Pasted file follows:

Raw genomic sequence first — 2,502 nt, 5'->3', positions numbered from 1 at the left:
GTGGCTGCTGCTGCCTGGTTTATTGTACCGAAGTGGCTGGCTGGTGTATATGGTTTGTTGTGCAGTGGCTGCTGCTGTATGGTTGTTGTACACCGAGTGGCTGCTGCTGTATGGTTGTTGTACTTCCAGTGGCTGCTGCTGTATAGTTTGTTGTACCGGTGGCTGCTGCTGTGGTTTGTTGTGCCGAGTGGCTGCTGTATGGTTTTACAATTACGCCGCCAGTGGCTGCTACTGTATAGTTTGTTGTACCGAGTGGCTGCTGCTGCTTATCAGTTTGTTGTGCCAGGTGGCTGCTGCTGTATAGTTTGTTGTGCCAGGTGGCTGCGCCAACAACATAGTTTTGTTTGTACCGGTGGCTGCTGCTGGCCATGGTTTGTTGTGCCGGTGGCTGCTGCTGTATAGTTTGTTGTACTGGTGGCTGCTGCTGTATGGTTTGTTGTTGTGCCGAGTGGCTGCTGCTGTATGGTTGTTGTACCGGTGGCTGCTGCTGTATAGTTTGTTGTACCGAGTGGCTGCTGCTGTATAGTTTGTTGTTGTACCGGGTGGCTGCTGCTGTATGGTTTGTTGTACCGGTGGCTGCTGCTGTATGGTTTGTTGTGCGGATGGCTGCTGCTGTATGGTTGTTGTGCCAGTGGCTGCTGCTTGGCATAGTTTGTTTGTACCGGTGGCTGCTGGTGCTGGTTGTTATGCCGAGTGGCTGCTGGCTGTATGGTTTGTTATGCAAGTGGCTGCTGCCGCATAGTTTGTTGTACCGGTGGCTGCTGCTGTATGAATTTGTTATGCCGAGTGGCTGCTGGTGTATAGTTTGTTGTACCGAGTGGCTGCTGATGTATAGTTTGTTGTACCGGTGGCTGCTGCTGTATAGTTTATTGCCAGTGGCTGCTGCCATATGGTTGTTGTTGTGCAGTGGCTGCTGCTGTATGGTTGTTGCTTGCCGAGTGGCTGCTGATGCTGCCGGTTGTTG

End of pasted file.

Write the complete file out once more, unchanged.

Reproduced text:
Raw genomic sequence first — 2,502 nt, 5'->3', positions numbered from 1 at the left:
GTGGCTGCTGCTGCCTGGTTTATTGTACCGAAGTGGCTGGCTGGTGTATATGGTTTGTTGTGCAGTGGCTGCTGCTGTATGGTTGTTGTACACCGAGTGGCTGCTGCTGTATGGTTGTTGTACTTCCAGTGGCTGCTGCTGTATAGTTTGTTGTACCGGTGGCTGCTGCTGTGGTTTGTTGTGCCGAGTGGCTGCTGTATGGTTTTACAATTACGCCGCCAGTGGCTGCTACTGTATAGTTTGTTGTACCGAGTGGCTGCTGCTGCTTATCAGTTTGTTGTGCCAGGTGGCTGCTGCTGTATAGTTTGTTGTGCCAGGTGGCTGCGCCAACAACATAGTTTTGTTTGTACCGGTGGCTGCTGCTGGCCATGGTTTGTTGTGCCGGTGGCTGCTGCTGTATAGTTTGTTGTACTGGTGGCTGCTGCTGTATGGTTTGTTGTTGTGCCGAGTGGCTGCTGCTGTATGGTTGTTGTACCGGTGGCTGCTGCTGTATAGTTTGTTGTACCGAGTGGCTGCTGCTGTATAGTTTGTTGTTGTACCGGGTGGCTGCTGCTGTATGGTTTGTTGTACCGGTGGCTGCTGCTGTATGGTTTGTTGTGCGGATGGCTGCTGCTGTATGGTTGTTGTGCCAGTGGCTGCTGCTTGGCATAGTTTGTTTGTACCGGTGGCTGCTGGTGCTGGTTGTTATGCCGAGTGGCTGCTGGCTGTATGGTTTGTTATGCAAGTGGCTGCTGCCGCATAGTTTGTTGTACCGGTGGCTGCTGCTGTATGAATTTGTTATGCCGAGTGGCTGCTGGTGTATAGTTTGTTGTACCGAGTGGCTGCTGATGTATAGTTTGTTGTACCGGTGGCTGCTGCTGTATAGTTTATTGCCAGTGGCTGCTGCCATATGGTTGTTGTTGTGCAGTGGCTGCTGCTGTATGGTTGTTGCTTGCCGAGTGGCTGCTGATGCTGCCGGTTGTTG